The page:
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Child Support for Children with Disabilities

 Posted on February 10, 2017 in Child Support

Texas complex custody attorney, Texas child support attorneyGenerally, parents are not required to pay child support once a child turns 18 years old, graduates from high school, gets married, or is legally emancipated. However, there is an exception to this rule when a child is disabled. In these situations, one or both of the child’s parents can be ordered to continue to provide child support payments, even after the child turns 18 years old or completes high school. It can be difficult to determine what constitutes a disability for the purposes of child support, so if you are divorced and your child struggles with a disability, it is critical to retain the services of an experienced child support attorney who can help you ensure that your child will be provided for in the future.

Eligibility for Child Support for an Indefinite Period of Time

In Texas, the court can order parents to provide child support for a child over the age of 18 years old for an indefinite period of time when the child:

  • Needs significant care and supervision because of a disability and is not capable of supporting him or herself; and
  • The disability is present, or the cause of the disability is known to be present, on or before the child’s 18th birthday.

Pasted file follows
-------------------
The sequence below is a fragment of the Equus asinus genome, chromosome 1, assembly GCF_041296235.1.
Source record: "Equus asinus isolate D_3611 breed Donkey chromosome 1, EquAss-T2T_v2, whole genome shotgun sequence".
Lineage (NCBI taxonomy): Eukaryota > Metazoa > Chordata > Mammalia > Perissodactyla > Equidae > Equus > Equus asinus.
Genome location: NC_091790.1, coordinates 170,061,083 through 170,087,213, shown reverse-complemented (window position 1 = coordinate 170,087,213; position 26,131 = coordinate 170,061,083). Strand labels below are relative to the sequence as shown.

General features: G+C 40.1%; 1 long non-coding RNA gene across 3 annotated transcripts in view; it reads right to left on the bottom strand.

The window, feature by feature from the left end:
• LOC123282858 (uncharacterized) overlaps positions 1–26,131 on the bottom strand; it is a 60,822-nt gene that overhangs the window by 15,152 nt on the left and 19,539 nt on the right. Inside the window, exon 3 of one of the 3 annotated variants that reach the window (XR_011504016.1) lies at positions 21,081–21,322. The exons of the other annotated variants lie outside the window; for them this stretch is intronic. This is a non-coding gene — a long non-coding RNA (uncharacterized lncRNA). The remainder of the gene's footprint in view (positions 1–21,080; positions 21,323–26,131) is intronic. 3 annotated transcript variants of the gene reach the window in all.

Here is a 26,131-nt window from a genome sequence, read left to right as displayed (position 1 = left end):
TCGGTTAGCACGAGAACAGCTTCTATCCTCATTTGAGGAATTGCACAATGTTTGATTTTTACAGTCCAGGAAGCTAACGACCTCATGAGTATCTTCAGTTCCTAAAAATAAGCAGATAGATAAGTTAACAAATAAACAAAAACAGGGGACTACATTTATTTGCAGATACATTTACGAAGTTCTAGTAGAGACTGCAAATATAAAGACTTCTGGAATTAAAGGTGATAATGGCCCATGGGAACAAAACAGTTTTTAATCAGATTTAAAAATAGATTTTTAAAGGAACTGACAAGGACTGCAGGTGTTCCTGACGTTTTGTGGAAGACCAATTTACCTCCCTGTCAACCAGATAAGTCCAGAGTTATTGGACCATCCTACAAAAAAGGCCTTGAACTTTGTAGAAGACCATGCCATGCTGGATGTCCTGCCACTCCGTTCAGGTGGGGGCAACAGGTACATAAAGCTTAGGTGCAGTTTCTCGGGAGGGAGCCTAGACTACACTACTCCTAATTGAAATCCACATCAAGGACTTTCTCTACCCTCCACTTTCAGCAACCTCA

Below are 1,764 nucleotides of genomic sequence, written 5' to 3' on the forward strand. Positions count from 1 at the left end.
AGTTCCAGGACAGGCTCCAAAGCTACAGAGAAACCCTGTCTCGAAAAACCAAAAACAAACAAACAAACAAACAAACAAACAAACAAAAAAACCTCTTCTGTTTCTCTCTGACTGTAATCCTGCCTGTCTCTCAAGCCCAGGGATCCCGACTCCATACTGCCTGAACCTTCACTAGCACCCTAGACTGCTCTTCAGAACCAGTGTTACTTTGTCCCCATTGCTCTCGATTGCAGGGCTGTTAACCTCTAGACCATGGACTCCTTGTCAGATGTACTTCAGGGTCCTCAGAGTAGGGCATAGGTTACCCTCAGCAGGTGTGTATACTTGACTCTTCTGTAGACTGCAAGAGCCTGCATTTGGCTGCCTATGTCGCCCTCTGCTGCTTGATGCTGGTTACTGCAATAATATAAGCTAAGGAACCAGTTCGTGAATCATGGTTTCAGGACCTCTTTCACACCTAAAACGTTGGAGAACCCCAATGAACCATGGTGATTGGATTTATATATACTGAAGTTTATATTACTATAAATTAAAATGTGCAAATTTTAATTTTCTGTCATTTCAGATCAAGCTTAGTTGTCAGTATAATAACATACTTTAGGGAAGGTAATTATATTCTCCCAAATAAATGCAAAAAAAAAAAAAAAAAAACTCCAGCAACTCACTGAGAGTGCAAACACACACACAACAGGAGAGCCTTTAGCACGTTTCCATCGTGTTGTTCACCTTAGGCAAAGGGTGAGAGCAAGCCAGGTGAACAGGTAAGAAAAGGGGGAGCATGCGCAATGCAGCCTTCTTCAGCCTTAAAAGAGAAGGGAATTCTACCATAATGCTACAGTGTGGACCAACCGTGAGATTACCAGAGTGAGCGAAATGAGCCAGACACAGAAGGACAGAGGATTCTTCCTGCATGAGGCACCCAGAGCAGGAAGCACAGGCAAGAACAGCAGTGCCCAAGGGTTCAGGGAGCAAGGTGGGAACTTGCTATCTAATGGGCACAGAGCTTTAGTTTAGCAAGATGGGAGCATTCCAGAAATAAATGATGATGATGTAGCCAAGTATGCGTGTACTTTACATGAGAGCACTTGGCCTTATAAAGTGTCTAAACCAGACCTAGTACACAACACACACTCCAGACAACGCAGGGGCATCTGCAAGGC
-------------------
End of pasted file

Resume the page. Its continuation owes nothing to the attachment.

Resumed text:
To obtain child support for a disabled child, the parent or guardian who retains physical custody of the child must bring the suit in court. If, based on the evidence presented, a judge determines that an individual over the age of 18 meets the criteria of disabled, he or she can order either one or both parents to pay child support. In these types of situations, the court also designates a parent to receive the support for the child, although the court can also allow a child who is over the age of 18 years old to receive the support directly.

Determining Child Support

Although Texas law provides a series of specific guidelines that courts must follow when determining the amount of child support that a non-disabled child’s parents must pay, no similar rules regarding how much a parent must pay to support a disabled child exist. Instead, family courts are required to assess each situation on a case by case basis, while also considering:

  • Whether the child has any current or future needs regarding care and personal supervision that are directly related to his or her mental or physical disability;
  • Whether one parent currently pays for or offers care and supervision or is willing to provide substantial care or personal supervision in the future;
  • Each parent’s financial situation and the resources at his or her disposal that can be used for the support, supervision, or care of the child; and
  • Any other financial resources or programs available for the child’s support.

Call an Experienced Child Support Attorney Today

If you have questions or concerns about your disabled child’s rights to child support, please contact the legal team at Powers Kerr & Rashidi, PLLC. Our skilled Leander child support attorneys can help you today.




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